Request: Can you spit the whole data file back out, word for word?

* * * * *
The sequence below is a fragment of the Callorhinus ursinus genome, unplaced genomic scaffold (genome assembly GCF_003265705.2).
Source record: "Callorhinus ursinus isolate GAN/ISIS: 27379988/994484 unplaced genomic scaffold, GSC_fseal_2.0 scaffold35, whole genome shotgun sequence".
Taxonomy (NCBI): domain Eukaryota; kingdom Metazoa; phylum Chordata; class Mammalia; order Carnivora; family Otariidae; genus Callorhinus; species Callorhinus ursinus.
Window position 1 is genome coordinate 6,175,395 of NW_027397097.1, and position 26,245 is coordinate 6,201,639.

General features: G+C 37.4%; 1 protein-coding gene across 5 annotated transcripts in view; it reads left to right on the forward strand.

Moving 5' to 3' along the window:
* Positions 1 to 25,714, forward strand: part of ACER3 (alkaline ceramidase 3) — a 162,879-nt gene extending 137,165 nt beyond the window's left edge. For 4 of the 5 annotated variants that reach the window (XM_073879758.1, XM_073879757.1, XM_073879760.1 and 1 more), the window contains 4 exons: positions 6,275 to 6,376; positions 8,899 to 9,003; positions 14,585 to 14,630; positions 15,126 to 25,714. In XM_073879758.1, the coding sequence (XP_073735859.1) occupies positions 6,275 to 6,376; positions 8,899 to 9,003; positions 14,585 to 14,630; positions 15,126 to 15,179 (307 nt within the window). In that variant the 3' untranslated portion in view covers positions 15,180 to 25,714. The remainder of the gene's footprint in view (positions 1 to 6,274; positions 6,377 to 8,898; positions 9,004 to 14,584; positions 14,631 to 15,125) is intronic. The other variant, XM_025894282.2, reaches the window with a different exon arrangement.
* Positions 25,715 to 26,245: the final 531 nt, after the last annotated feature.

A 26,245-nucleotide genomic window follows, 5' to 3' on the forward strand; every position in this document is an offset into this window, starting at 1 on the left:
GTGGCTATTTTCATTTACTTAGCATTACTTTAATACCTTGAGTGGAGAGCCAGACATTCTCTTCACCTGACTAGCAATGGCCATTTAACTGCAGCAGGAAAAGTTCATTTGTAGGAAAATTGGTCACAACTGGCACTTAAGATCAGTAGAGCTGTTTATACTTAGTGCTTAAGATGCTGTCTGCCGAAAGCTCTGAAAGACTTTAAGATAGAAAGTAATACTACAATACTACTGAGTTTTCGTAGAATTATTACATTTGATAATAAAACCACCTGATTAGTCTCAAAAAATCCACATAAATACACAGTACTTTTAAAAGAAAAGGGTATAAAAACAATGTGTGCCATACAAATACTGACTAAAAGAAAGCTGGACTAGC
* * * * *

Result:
The sequence below is a fragment of the Callorhinus ursinus genome, unplaced genomic scaffold (genome assembly GCF_003265705.2).
Source record: "Callorhinus ursinus isolate GAN/ISIS: 27379988/994484 unplaced genomic scaffold, GSC_fseal_2.0 scaffold35, whole genome shotgun sequence".
Taxonomy (NCBI): domain Eukaryota; kingdom Metazoa; phylum Chordata; class Mammalia; order Carnivora; family Otariidae; genus Callorhinus; species Callorhinus ursinus.
Window position 1 is genome coordinate 6,175,395 of NW_027397097.1, and position 26,245 is coordinate 6,201,639.

General features: G+C 37.4%; 1 protein-coding gene across 5 annotated transcripts in view; it reads left to right on the forward strand.

Moving 5' to 3' along the window:
* Positions 1 to 25,714, forward strand: part of ACER3 (alkaline ceramidase 3) — a 162,879-nt gene extending 137,165 nt beyond the window's left edge. For 4 of the 5 annotated variants that reach the window (XM_073879758.1, XM_073879757.1, XM_073879760.1 and 1 more), the window contains 4 exons: positions 6,275 to 6,376; positions 8,899 to 9,003; positions 14,585 to 14,630; positions 15,126 to 25,714. In XM_073879758.1, the coding sequence (XP_073735859.1) occupies positions 6,275 to 6,376; positions 8,899 to 9,003; positions 14,585 to 14,630; positions 15,126 to 15,179 (307 nt within the window). In that variant the 3' untranslated portion in view covers positions 15,180 to 25,714. The remainder of the gene's footprint in view (positions 1 to 6,274; positions 6,377 to 8,898; positions 9,004 to 14,584; positions 14,631 to 15,125) is intronic. The other variant, XM_025894282.2, reaches the window with a different exon arrangement.
* Positions 25,715 to 26,245: the final 531 nt, after the last annotated feature.

A 26,245-nucleotide genomic window follows, 5' to 3' on the forward strand; every position in this document is an offset into this window, starting at 1 on the left:
GTGGCTATTTTCATTTACTTAGCATTACTTTAATACCTTGAGTGGAGAGCCAGACATTCTCTTCACCTGACTAGCAATGGCCATTTAACTGCAGCAGGAAAAGTTCATTTGTAGGAAAATTGGTCACAACTGGCACTTAAGATCAGTAGAGCTGTTTATACTTAGTGCTTAAGATGCTGTCTGCCGAAAGCTCTGAAAGACTTTAAGATAGAAAGTAATACTACAATACTACTGAGTTTTCGTAGAATTATTACATTTGATAATAAAACCACCTGATTAGTCTCAAAAAATCCACATAAATACACAGTACTTTTAAAAGAAAAGGGTATAAAAACAATGTGTGCCATACAAATACTGACTAAAAGAAAGCTGGACTAGC